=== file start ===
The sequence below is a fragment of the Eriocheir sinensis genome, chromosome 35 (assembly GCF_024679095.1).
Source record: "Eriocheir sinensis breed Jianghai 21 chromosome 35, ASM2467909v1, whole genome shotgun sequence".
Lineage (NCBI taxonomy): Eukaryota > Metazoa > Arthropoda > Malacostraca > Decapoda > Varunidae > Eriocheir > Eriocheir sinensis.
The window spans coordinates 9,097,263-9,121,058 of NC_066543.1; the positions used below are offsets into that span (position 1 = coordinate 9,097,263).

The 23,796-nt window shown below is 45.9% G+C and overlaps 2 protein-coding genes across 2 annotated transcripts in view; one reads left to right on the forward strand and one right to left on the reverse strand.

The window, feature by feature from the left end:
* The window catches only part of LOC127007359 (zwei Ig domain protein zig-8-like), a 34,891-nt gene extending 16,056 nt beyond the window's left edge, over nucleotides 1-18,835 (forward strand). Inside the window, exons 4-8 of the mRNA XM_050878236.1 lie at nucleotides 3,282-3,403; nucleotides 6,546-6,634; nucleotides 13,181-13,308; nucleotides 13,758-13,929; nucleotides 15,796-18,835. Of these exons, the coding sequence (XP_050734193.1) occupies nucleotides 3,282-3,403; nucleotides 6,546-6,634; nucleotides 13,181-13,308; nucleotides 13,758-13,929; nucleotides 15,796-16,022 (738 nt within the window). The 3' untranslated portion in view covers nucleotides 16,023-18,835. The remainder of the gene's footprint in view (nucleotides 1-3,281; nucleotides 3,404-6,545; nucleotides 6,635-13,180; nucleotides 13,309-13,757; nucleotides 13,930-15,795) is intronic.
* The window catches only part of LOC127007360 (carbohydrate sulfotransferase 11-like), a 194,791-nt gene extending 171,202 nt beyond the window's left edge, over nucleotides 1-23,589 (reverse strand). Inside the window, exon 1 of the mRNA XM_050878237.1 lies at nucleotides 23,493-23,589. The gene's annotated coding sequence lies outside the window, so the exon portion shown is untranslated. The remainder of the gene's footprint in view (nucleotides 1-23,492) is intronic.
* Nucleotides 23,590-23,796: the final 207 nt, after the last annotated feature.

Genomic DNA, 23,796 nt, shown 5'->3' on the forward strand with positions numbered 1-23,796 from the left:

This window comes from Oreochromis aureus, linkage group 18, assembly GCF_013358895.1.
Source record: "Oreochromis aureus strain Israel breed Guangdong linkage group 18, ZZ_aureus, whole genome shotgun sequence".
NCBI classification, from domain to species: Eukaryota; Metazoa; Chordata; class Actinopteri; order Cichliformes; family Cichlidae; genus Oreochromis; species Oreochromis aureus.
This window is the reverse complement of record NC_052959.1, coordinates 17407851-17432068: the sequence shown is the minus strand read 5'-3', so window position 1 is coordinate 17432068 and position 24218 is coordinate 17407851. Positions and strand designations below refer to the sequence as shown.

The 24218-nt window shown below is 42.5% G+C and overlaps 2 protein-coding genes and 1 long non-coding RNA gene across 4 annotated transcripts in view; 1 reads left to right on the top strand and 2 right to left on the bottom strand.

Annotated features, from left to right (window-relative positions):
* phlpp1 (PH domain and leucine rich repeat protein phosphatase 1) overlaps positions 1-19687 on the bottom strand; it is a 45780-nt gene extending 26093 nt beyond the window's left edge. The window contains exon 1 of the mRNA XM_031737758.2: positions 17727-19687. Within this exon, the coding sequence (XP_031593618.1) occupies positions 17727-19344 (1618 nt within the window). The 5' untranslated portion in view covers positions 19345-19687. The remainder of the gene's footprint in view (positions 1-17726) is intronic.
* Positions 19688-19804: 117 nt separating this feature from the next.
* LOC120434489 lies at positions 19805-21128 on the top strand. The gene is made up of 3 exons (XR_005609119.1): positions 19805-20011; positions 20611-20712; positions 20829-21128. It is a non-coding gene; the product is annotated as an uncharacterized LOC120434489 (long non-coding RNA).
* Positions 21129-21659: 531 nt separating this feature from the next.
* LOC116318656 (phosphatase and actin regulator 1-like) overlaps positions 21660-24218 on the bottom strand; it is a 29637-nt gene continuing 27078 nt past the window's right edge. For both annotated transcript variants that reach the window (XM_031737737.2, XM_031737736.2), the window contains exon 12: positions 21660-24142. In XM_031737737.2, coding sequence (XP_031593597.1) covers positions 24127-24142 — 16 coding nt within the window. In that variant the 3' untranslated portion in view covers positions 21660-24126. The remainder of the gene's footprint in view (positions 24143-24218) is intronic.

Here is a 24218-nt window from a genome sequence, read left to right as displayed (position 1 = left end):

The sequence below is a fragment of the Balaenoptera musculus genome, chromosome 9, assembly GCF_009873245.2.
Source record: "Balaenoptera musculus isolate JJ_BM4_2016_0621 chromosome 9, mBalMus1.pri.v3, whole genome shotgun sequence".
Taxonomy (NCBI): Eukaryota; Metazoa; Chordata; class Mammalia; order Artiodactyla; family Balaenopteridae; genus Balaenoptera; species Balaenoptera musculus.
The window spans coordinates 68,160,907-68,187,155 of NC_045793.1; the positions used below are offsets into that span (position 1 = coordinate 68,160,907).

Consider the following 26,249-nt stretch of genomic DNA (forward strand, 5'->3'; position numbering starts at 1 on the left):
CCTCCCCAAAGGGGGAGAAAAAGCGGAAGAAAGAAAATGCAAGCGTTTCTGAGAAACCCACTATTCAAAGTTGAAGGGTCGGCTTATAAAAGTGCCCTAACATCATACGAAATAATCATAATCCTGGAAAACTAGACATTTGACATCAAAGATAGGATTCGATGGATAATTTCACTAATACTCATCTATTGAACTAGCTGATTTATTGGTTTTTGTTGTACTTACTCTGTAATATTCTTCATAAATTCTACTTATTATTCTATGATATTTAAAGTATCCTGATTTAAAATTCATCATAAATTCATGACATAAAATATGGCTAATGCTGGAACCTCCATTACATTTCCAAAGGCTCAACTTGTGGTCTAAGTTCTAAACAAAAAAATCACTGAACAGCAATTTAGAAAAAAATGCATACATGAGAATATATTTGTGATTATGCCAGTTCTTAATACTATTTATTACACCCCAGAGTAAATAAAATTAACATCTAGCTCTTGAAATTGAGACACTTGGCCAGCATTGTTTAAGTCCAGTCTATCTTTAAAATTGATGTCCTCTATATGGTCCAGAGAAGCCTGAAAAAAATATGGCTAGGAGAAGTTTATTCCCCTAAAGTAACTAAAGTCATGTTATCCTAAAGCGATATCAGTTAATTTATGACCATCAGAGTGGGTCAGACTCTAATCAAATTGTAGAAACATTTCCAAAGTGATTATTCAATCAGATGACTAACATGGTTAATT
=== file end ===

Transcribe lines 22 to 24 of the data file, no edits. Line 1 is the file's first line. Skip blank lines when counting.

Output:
Here is a 24218-nt window from a genome sequence, read left to right as displayed (position 1 = left end):

The sequence below is a fragment of the Balaenoptera musculus genome, chromosome 9, assembly GCF_009873245.2.
Source record: "Balaenoptera musculus isolate JJ_BM4_2016_0621 chromosome 9, mBalMus1.pri.v3, whole genome shotgun sequence".